Dry laundry on the clothes-line , 1409°

Instead of firing up the dryer, go old-fashioned and hang your clothes out on the line. According to Greenpeace Canada, this can save some three to four kilowatt hours of energy per load and more if your dryer is inefficient.

26 comments about this action

I also vacuum out the dryer's lint trap and vent hose so that when I use it the dryer is supercharged (or superclean).

in June 2008

Ack! Talk about a common sense thing that I keep putting off!

in June 2008

I use clothes airers in our house in front of heaters, on days when it is just too rainy, or so cold that my washing would freeze on the line.

in June 2008

Might seem a dumb question, but how else do you dry clothes? I tried leaving them in a pile for a week but they just ended up smelling. When it rains, we just have a house full of airing racks.

in July 2008

This is one of the advantages of living in one of the sunniest regions in NZ - the other is that it is also good for wine!!!

in July 2008

...if not done by my wife already...

in July 2008

Pleased to say I haven't used one in over 3 years....uh oh, it's that rainy season again though.....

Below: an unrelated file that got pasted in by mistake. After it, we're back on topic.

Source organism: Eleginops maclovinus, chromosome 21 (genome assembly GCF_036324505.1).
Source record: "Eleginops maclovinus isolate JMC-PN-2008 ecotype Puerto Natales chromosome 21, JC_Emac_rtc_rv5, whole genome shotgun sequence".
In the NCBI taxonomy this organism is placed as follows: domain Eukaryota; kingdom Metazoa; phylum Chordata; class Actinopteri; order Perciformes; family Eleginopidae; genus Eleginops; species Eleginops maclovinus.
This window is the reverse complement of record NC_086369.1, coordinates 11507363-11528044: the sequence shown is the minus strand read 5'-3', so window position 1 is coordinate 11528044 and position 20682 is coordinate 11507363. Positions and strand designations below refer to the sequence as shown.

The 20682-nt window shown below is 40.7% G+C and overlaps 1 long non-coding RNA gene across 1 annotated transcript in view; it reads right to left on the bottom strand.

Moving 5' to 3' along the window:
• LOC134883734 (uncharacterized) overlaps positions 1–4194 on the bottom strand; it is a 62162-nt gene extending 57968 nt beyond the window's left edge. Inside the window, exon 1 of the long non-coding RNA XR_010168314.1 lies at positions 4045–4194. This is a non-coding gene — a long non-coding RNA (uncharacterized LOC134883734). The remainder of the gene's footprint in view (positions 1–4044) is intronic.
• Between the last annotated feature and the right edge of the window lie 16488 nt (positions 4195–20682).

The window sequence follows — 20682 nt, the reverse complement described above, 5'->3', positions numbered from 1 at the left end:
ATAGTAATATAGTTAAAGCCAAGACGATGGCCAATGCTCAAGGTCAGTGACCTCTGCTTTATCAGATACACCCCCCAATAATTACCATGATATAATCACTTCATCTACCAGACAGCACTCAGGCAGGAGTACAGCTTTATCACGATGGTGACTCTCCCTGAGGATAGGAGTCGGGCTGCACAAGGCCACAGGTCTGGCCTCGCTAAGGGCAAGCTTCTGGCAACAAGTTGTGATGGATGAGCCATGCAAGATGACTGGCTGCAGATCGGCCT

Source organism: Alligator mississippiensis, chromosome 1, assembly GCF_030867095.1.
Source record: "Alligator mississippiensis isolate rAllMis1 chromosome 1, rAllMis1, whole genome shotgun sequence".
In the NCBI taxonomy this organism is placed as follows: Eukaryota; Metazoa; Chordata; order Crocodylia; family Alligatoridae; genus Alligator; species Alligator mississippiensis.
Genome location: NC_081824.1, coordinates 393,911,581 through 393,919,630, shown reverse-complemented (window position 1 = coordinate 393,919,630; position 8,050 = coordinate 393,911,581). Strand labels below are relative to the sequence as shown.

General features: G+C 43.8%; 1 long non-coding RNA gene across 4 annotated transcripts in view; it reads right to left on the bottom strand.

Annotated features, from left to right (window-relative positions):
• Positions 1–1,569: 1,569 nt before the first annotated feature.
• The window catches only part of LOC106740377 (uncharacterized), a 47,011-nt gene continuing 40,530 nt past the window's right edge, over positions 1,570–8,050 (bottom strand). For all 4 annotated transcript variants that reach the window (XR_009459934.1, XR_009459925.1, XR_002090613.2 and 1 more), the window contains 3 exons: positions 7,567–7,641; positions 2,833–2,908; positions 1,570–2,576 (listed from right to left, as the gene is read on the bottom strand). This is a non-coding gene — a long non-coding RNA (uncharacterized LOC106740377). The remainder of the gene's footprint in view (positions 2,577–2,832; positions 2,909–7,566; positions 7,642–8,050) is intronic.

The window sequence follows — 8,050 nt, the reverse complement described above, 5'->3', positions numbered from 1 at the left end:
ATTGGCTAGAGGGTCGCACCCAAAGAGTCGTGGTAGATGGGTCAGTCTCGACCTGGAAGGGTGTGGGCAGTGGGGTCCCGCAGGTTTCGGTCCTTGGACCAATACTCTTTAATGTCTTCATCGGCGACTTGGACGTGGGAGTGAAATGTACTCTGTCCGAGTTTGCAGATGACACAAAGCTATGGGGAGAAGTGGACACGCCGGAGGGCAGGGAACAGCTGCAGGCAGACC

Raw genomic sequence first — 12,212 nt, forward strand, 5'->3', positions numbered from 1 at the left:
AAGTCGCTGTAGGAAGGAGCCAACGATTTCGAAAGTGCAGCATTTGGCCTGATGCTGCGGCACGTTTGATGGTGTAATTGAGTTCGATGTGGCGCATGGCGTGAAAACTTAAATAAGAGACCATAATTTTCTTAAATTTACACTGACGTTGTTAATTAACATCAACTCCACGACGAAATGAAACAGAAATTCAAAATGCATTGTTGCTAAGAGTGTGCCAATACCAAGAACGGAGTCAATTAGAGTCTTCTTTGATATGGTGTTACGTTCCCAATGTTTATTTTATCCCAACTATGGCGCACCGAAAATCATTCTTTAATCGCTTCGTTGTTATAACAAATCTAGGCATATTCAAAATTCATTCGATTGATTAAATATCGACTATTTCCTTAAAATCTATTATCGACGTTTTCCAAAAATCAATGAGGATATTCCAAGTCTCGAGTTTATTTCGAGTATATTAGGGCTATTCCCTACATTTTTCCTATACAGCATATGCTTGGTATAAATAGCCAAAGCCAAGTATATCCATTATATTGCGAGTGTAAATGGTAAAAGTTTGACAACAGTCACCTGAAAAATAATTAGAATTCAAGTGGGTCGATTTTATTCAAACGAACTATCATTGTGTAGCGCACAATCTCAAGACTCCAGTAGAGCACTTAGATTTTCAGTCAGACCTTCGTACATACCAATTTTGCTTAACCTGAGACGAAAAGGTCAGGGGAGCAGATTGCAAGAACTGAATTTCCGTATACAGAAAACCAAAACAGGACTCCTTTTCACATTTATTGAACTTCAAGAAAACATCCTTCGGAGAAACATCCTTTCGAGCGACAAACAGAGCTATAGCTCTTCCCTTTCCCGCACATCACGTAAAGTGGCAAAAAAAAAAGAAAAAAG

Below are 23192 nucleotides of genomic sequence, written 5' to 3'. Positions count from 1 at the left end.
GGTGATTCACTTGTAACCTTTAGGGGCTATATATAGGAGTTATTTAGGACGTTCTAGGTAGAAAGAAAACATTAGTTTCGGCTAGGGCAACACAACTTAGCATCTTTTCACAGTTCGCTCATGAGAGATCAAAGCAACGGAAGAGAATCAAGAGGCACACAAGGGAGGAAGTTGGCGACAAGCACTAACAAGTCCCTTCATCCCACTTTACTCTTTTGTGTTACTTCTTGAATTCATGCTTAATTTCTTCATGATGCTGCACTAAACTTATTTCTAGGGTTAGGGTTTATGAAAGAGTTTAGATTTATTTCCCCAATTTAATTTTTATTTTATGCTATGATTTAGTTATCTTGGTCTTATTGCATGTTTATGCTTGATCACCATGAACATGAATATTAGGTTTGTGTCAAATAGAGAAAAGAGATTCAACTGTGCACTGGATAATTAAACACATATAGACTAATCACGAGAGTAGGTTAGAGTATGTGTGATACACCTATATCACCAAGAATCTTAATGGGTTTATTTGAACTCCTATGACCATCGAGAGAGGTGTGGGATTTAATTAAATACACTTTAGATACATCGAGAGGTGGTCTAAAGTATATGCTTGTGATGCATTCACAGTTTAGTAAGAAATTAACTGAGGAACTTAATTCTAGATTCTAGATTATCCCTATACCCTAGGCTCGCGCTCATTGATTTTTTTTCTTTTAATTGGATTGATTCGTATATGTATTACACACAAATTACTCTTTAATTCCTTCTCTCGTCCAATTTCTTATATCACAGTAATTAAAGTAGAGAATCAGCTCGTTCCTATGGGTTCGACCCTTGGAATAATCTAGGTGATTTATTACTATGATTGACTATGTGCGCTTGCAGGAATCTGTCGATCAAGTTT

in July 2008

I've heard that some suburban communities don't allow drying clothes on clotheslines outside because it's not "aesthetically pleasing". For goodness sakes! I'm sure saving the planet is more important than having a perfect backyard.

in July 2008

We have that problem in Australia. It's illegal to hang clothes outside if you live in an apartment block. Councils need to help people find ways to get around this.

in August 2008

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in August 2008

Not only do we use the sun and wind power of nature, but also use indoor drying racks in inclement weather. My adult children do the same.

in September 2008

due to the ozone hole and clarity of the Hawke's Bay sky hanging my clothes outside makes my jeans very trendy after one wash....faded and falling apart

in September 2008

Be careful about drying your clothes inside your house on a drying rack! Depending on your climate you can be adding a lot more moisture to your indoor air than you need to - meaning you need more energy to heat the air! It can be entirely counter-productive!

My personal priorities for clothes drying are:
A - Outside on a line
B - On a line/drying rack in the garage
C - In the clothes drier in the garage

I prefer to avoid drying clothes in living spaces at all.

in March 2009

Hey Jenny R: Last time I checked, Australia is more or less a democracy. Tell your councils to change the bylaws.
If they don't then change the council (by voting them out).

Lindis C is very correct to make that point about moisture. In some areas moisture control is very important. Moisture control depends largely on the type of heating you have. If you use a log burner that will draw away the moist air.

Otherwise, using a garage or other covered area is a good option.

in April 2009

This one is kind of a freebee for me, you don't actually see to many clothes driers here in Malaysia and it's always sunny, so no problem :)